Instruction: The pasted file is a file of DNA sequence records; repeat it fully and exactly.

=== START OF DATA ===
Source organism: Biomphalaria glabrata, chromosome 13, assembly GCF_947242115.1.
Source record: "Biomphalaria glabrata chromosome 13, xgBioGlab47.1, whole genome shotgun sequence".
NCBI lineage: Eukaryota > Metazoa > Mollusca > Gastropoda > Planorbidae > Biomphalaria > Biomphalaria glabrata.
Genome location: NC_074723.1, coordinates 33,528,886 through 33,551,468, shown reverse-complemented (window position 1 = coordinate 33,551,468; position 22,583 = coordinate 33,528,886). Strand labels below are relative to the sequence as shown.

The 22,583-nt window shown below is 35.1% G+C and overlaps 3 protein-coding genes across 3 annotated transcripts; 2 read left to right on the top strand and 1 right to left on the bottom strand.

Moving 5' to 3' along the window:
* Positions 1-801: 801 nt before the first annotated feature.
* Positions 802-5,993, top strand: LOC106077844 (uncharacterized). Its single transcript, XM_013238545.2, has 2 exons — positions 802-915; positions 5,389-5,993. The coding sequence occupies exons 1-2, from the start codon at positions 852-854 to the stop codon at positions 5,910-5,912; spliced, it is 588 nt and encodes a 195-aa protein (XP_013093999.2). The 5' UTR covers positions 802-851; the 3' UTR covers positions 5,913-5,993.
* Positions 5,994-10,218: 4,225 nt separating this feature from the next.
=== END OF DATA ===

Source organism: Biomphalaria glabrata, chromosome 13, assembly GCF_947242115.1.
Source record: "Biomphalaria glabrata chromosome 13, xgBioGlab47.1, whole genome shotgun sequence".
NCBI lineage: Eukaryota > Metazoa > Mollusca > Gastropoda > Planorbidae > Biomphalaria > Biomphalaria glabrata.
Genome location: NC_074723.1, coordinates 33,528,886 through 33,551,468, shown reverse-complemented (window position 1 = coordinate 33,551,468; position 22,583 = coordinate 33,528,886). Strand labels below are relative to the sequence as shown.

The 22,583-nt window shown below is 35.1% G+C and overlaps 3 protein-coding genes across 3 annotated transcripts; 2 read left to right on the top strand and 1 right to left on the bottom strand.

Moving 5' to 3' along the window:
* Positions 1-801: 801 nt before the first annotated feature.
* Positions 802-5,993, top strand: LOC106077844 (uncharacterized). Its single transcript, XM_013238545.2, has 2 exons — positions 802-915; positions 5,389-5,993. The coding sequence occupies exons 1-2, from the start codon at positions 852-854 to the stop codon at positions 5,910-5,912; spliced, it is 588 nt and encodes a 195-aa protein (XP_013093999.2). The 5' UTR covers positions 802-851; the 3' UTR covers positions 5,913-5,993.
* Positions 5,994-10,218: 4,225 nt separating this feature from the next.